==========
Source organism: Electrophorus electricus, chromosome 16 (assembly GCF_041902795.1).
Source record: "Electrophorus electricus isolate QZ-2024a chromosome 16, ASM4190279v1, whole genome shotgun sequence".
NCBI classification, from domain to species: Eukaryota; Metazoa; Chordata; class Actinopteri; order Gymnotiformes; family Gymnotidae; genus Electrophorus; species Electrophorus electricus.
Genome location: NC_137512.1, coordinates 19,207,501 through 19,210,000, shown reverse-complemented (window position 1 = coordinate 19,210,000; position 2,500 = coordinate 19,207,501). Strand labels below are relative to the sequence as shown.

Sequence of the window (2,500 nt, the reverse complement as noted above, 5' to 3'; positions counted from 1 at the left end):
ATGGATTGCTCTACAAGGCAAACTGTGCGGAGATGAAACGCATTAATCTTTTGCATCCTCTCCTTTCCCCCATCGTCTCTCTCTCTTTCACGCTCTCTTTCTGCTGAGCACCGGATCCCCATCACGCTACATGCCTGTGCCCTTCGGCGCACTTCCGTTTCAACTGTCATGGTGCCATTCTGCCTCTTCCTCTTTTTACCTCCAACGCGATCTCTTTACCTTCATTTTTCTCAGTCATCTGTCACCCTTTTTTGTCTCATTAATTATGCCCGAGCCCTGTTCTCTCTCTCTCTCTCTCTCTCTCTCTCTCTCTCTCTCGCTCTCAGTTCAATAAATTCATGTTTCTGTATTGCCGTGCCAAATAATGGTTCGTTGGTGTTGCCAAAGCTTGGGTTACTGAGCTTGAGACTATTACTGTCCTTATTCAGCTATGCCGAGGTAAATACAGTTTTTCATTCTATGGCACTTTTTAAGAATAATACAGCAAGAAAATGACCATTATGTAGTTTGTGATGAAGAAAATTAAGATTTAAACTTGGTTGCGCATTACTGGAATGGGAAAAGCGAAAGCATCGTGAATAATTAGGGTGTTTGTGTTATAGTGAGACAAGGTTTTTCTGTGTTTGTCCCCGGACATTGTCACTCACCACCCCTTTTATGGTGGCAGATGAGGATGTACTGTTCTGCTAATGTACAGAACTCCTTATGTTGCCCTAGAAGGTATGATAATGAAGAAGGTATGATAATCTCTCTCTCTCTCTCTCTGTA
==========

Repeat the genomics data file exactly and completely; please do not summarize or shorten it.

Source organism: Electrophorus electricus, chromosome 16 (assembly GCF_041902795.1).
Source record: "Electrophorus electricus isolate QZ-2024a chromosome 16, ASM4190279v1, whole genome shotgun sequence".
NCBI classification, from domain to species: Eukaryota; Metazoa; Chordata; class Actinopteri; order Gymnotiformes; family Gymnotidae; genus Electrophorus; species Electrophorus electricus.
Genome location: NC_137512.1, coordinates 19,207,501 through 19,210,000, shown reverse-complemented (window position 1 = coordinate 19,210,000; position 2,500 = coordinate 19,207,501). Strand labels below are relative to the sequence as shown.

Sequence of the window (2,500 nt, the reverse complement as noted above, 5' to 3'; positions counted from 1 at the left end):
ATGGATTGCTCTACAAGGCAAACTGTGCGGAGATGAAACGCATTAATCTTTTGCATCCTCTCCTTTCCCCCATCGTCTCTCTCTCTTTCACGCTCTCTTTCTGCTGAGCACCGGATCCCCATCACGCTACATGCCTGTGCCCTTCGGCGCACTTCCGTTTCAACTGTCATGGTGCCATTCTGCCTCTTCCTCTTTTTACCTCCAACGCGATCTCTTTACCTTCATTTTTCTCAGTCATCTGTCACCCTTTTTTGTCTCATTAATTATGCCCGAGCCCTGTTCTCTCTCTCTCTCTCTCTCTCTCTCTCTCTCTCTCTCGCTCTCAGTTCAATAAATTCATGTTTCTGTATTGCCGTGCCAAATAATGGTTCGTTGGTGTTGCCAAAGCTTGGGTTACTGAGCTTGAGACTATTACTGTCCTTATTCAGCTATGCCGAGGTAAATACAGTTTTTCATTCTATGGCACTTTTTAAGAATAATACAGCAAGAAAATGACCATTATGTAGTTTGTGATGAAGAAAATTAAGATTTAAACTTGGTTGCGCATTACTGGAATGGGAAAAGCGAAAGCATCGTGAATAATTAGGGTGTTTGTGTTATAGTGAGACAAGGTTTTTCTGTGTTTGTCCCCGGACATTGTCACTCACCACCCCTTTTATGGTGGCAGATGAGGATGTACTGTTCTGCTAATGTACAGAACTCCTTATGTTGCCCTAGAAGGTATGATAATGAAGAAGGTATGATAATCTCTCTCTCTCTCTCTCTGTA